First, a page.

To be quite blunt, the U.S.A. is in a pretty regrettable list of countries that still execute their criminals. While most Western countries have abolished the practice entirely, the United States joins hands with places such as China, Iraq, North Korea, Sudan, Somalia, and Saudi Arabia in regards to continuing to execute people. That's not a list of countries I'm proud to be grouped with when it comes to our justice system.
Even if our international reputation wasn't sullied by the practice, and even if most of us didn't care what people in Western Europe (as an example) thought about our justice system, why would we want to do things the way they do in countries with terrible human rights records? Can't we do better than that? Shouldn't we try?
I've heard death penalty supporters criticize those same countries as being barbaric, but then at other times talk about how places like Saudi Arabia "don't mess around" when it comes to crime. How a thief will get his hand chopped off, and killers are executed. They say that like it's a good thing, but which is it? Barbaric or laudable? You can't have things both ways.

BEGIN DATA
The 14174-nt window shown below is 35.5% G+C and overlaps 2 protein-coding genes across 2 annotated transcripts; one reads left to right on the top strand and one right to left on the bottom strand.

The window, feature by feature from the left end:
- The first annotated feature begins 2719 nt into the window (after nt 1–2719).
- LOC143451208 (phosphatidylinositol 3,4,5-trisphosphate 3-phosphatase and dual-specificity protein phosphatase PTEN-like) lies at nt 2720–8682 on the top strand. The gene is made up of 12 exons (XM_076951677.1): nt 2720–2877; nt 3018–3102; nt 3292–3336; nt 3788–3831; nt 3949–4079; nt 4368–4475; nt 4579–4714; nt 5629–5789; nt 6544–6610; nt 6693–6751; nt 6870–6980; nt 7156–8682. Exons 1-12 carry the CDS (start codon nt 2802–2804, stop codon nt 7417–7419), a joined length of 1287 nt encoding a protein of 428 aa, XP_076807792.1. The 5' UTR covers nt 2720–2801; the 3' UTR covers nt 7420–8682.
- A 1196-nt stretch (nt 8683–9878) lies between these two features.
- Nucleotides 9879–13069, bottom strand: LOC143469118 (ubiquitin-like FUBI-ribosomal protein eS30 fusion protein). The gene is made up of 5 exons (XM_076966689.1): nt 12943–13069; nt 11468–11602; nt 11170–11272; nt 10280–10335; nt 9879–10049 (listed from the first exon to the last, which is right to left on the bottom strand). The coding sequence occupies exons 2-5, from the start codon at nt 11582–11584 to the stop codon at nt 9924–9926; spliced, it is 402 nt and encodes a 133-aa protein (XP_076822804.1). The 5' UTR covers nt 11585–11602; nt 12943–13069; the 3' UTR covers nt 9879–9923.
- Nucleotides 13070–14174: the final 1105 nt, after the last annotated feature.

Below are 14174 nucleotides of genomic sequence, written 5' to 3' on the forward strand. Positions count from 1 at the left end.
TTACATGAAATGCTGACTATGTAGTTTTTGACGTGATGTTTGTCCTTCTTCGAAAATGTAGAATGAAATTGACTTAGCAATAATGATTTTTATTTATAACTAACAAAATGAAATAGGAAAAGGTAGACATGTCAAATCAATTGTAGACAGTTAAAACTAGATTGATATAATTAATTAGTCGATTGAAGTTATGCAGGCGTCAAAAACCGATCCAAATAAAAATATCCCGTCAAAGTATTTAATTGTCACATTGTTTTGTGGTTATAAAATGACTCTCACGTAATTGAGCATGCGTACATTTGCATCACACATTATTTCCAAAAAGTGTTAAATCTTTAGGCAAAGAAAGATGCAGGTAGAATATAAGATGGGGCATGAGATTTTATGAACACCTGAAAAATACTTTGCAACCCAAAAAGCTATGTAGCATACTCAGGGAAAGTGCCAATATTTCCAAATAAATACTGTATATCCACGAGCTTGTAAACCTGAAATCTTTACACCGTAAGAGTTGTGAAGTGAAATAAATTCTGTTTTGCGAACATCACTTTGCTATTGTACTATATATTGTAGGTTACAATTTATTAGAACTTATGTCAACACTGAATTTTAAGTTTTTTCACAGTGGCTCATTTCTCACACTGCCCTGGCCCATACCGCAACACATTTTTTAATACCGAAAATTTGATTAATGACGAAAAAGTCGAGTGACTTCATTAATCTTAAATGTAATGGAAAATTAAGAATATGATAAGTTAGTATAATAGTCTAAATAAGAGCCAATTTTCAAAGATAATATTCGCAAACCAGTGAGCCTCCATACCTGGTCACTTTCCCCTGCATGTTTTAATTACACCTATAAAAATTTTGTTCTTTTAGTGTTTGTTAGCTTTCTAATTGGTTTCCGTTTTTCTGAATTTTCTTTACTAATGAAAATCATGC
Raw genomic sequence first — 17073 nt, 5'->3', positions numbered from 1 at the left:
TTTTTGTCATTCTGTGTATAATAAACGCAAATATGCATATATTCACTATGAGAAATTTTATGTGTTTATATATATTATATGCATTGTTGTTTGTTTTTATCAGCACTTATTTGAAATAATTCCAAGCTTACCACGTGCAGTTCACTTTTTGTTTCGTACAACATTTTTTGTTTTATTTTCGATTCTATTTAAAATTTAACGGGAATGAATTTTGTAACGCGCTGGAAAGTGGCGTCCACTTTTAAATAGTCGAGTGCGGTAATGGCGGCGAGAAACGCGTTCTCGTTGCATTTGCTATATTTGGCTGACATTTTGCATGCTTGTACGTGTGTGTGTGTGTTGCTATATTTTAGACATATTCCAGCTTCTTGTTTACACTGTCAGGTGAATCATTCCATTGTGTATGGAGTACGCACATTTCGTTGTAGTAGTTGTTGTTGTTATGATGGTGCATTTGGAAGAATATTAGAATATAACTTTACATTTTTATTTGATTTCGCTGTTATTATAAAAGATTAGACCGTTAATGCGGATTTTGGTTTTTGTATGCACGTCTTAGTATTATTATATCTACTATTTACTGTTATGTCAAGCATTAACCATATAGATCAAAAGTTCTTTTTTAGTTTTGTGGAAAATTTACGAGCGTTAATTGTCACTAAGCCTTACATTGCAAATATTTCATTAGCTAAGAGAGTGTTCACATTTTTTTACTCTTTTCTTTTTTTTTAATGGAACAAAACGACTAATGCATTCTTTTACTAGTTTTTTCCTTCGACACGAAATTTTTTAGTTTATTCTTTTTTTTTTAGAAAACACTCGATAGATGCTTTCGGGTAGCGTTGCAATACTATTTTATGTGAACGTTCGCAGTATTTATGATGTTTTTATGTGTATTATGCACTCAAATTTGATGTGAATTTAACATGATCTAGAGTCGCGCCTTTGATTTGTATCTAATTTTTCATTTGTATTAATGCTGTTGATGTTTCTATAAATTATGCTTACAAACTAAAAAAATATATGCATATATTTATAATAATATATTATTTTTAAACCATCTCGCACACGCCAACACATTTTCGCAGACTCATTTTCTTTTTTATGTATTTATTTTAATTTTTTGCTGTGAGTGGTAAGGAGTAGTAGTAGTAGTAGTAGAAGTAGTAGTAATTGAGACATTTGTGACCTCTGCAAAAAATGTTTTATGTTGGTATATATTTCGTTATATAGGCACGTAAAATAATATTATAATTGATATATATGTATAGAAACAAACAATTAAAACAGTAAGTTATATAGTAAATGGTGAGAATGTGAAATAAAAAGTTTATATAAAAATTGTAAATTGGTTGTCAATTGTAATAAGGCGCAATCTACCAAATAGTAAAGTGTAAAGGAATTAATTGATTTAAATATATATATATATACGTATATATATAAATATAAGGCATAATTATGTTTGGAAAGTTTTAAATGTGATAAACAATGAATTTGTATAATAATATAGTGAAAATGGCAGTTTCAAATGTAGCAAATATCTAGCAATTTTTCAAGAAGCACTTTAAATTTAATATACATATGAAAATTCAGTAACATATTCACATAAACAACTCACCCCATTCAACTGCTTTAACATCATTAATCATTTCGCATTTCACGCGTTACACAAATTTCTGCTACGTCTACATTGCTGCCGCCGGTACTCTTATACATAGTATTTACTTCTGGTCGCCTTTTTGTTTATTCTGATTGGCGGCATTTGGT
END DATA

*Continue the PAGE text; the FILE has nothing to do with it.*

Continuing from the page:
There are also plenty of troubling statistics which indicate people are more likely to be sentenced to death in this country if they are a minority, particularly a minority with a white victim, and if they are poor. From 1995 to 2000, 80 percent of the federal capital cases seeking the death penalty involved minority defendants. The percentage of whites sentenced to death in cases where their victim was a minority is a drop in the bucket in comparison. Other factors such as the quality of legal representation and the jurisdiction of the trial also seem to be determining factors in who gets sentenced to death, and who does not.